Over the past couple of years in my blogs and in the two books I have co-authored, I have talked a lot about how GigCX is not designed to replace traditional Business Process Outsourcing (BPO). Since the early days of GigCX there has been a lingering sense that this is a new way of managing BPO – the old methods will be swept aside by GigCX.
This isn’t true.
If you manage a contact center internally then GigCX can be layered on top of what you are already doing – to create a flexible buffer ready to handle night shifts and difficult periods, like the run up to Black Friday. If you work with a BPO to manage your customer service processes then the BPO can do exactly the same – add a GigCX layer that flexibly allows them to offer you a better service.
GigCX is about augmentation. It’s not about to replace the BPO and contact center processes we all know. It’s just designed to make them better and more flexible.
There are also many new opportunities with GigCX that are difficult to explore with a traditional contact center. Think about the entire customer journey as it spans several decades, from the time before your customer every buys a product until long after the first purchase – when they are a lifelong fan. There are many potential customer touchpoint before and after a purchase that don’t fit into the traditional contact center framework. Engagement today isn’t always a post-purchase phone call.
What about interacting with fans of your brand on social media? This can be useful before a purchase, someone commenting on fashion or automobiles has an interest, but may not yet be ready to make a purchase. They can start to be engaged in conversation though. This also applies to the account management process long after a sales has been made. Staying in touch and promoting loyalty.
It’s also easier to hire GigCX agents with a very specific interest in the brand or products that they will be supporting. Professor Joe Fuller of Harvard Business School believes that many lower income jobs have an assumption of high turnover baked into the job itself – people are expected to leave quickly. You can reverse this idea if the agents are coming onto the GigCX platform to support brands they love – gamers supporting other gamers for example. They are also able to earn a lot more than they would in a traditional BPO role, so they are less likely to quit for several reasons.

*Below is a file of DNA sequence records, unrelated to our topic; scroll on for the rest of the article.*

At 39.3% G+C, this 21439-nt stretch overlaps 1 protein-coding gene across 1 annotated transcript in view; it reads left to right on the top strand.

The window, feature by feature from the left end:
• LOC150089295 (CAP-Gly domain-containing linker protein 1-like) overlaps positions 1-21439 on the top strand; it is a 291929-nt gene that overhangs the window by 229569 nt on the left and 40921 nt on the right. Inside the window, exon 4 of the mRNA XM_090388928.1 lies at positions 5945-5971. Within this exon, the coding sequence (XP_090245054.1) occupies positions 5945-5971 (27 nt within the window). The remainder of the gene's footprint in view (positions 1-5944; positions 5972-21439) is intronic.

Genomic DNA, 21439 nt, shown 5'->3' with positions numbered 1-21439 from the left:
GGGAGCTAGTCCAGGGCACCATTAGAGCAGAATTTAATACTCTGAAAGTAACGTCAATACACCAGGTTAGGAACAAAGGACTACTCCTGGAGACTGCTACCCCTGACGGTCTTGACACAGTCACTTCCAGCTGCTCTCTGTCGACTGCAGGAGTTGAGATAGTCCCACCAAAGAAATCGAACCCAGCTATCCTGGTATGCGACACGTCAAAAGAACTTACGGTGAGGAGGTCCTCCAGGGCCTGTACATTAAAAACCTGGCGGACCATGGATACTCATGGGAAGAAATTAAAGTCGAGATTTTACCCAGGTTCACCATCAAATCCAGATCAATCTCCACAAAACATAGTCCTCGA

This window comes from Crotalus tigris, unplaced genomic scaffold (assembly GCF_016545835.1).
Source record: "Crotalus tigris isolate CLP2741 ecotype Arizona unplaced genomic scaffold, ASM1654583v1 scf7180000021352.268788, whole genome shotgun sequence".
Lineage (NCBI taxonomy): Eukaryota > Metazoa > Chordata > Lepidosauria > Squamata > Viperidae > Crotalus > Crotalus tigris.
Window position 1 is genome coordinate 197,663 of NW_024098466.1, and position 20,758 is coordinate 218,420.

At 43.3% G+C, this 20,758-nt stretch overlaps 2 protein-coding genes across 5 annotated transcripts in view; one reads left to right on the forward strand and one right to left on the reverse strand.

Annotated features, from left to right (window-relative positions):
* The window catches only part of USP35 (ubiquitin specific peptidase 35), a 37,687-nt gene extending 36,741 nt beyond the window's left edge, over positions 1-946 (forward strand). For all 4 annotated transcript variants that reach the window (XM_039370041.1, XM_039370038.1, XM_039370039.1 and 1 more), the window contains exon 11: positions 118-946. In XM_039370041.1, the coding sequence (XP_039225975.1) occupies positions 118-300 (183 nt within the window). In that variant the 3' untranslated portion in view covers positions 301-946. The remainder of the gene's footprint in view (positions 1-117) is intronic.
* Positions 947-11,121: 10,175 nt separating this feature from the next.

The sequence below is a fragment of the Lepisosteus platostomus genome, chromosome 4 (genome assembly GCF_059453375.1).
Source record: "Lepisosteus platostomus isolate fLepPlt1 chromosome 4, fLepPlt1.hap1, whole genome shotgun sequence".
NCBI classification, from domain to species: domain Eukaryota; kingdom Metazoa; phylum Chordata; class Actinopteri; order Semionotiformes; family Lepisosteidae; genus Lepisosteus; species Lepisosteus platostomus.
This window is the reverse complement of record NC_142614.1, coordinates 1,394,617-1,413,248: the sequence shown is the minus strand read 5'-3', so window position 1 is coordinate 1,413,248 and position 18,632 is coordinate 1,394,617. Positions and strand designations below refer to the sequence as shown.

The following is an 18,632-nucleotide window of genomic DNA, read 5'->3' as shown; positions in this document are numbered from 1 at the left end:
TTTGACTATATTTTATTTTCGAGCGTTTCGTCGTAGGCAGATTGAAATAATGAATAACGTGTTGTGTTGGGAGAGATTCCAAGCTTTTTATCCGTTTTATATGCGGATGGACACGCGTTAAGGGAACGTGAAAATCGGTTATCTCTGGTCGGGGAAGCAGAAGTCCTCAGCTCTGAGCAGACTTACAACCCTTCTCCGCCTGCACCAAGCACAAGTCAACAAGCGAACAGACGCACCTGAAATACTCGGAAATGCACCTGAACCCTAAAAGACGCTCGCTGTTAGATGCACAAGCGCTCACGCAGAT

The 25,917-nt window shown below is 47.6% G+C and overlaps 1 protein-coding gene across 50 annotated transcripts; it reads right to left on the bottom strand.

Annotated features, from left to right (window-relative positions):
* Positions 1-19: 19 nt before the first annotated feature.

Using a GigCX layer in your customer service team also allows you to offer more flexible working times and locations. The Harvard Business Review recently noted: “The forced experiment with remote work over the past two years has shown some organizations the upside of approaches to work they would never have otherwise considered. It also showed workers that they aren’t as locked into the traditional, in-office 9-5 at one company as they might have thought. For both, there’s no going back.”
There is no going back.
Yes, some of your team still wants to work Monday to Friday. Yes, some of your team wants to work 8-hour shifts. Yes, some of your team wants a regular monthly pay check that’s always the same amount. But this is far from universal now. More and more employees want greater flexibility over their hours and the ability to work from home.
Adding a GigCX layer to your BPO agreement or your internal contact center allows you to accommodate all needs. For those who want to be in the office with regular hours, they can stay in the core team covering the main customer service hours. For those who want more flexibility, they can go home and work more flexibly.
For the employer, it adds more resilience to your customer service operation. For the employees, there is more flexibility on offer. The more traditional roles are not replaced by GigCX, it enhances what everyone does and makes the solution better for your agents and better for your customers.
What do you think? Please leave a comment here or get in touch directly via my LinkedIn.
CC Photo by Diego Jimenez